Cissac is well placed right in the heart of the Haut-Médoc, close to the boundaries of the St Estèphe and Paulliac Appellations. Its wines, mainly made from Cabernet Sauvignon blended with some Merlot and a small addition of Petit Verdot, are quite aromatic but fairly restrained and need time to reach their peak – even the 2010 I opened recently was still showing some tannin.

Although, no doubt, without the length and complexity of some of the top Classified estates (speaking from reports rather than recent personal experience!), wines such as this provide pleasant, satisfying drinking and are recommended for those who enjoy the more traditional style of wine found in Bordeaux.

Jurançon: Sweet or Dry

Many years ago, in my early days of studying wine (rather than just drinking it), one of the bottles our tutor brought in for us to taste was a delightful sweet wine that none of us had ever heard of before.  It was called Jurançon and it resulted in an immediate ‘Wow!’ from the whole class.  I’ve been buying it ever since – when I can find it, that is, because production is not large and much of it is drunk locally, which, in this case, is in the far south-west corner of France in the foothills of the Pyrenees.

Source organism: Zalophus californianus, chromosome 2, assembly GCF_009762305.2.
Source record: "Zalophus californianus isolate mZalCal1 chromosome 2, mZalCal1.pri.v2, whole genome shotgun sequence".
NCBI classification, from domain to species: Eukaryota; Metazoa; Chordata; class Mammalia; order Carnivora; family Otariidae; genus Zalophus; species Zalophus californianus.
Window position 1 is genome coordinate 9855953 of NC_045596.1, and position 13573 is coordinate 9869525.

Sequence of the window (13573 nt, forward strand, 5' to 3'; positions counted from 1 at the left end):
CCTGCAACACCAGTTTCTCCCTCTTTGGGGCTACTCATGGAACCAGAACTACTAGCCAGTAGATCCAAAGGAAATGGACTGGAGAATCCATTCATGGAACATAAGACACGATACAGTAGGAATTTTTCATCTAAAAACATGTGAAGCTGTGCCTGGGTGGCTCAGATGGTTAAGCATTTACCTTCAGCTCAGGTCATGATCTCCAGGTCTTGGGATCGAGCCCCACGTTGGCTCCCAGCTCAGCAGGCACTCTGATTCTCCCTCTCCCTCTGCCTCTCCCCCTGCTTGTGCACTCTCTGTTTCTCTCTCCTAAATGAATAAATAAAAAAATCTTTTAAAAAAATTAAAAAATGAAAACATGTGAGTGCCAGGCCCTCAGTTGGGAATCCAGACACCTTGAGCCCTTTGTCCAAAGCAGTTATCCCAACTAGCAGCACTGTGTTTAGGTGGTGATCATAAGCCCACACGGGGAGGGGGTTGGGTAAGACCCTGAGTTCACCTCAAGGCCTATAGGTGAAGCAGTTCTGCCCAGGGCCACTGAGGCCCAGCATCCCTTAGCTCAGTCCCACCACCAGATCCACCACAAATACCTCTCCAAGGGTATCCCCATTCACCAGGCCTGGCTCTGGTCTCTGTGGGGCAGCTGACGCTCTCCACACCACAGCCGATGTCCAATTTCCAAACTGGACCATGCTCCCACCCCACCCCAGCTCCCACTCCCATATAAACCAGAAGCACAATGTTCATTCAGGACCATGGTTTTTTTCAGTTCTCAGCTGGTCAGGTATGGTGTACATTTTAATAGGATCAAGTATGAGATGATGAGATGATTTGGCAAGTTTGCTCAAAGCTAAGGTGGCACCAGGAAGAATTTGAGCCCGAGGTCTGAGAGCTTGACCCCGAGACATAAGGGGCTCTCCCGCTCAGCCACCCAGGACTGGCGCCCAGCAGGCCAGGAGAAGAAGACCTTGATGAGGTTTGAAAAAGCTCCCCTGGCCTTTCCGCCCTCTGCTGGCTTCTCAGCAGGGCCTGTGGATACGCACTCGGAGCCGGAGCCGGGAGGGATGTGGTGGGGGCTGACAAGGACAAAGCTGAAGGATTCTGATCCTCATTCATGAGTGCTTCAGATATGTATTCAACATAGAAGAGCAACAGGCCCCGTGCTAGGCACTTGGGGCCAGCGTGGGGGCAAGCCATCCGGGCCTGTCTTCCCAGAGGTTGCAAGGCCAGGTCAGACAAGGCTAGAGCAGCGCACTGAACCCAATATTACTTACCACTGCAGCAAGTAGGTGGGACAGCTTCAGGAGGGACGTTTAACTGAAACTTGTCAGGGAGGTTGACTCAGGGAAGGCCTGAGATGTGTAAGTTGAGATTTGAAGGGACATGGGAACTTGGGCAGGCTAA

I couldn’t recommend one producer over another – they all have their own slightly different styles – but I haven’t had a bad bottle yet, so, if you enjoy dessert wine and see Jurançon, then I’d suggest you give it a try.

As I got to know these wines better, I realised that, apart from the lovely sweet bottles, there was also a dry equivalent: Jurançon Sec – if it doesn’t have ‘sec’ on the label it will be sweet.  Both are made from a blend of Petit Manseng and Gros Manseng, with some Courbu and Camaralet added to some of the dry versions.  All are local grape varieties; none, as far as I know, is grown outside the region, so those in search of membership of the ‘100 Club’ should take note!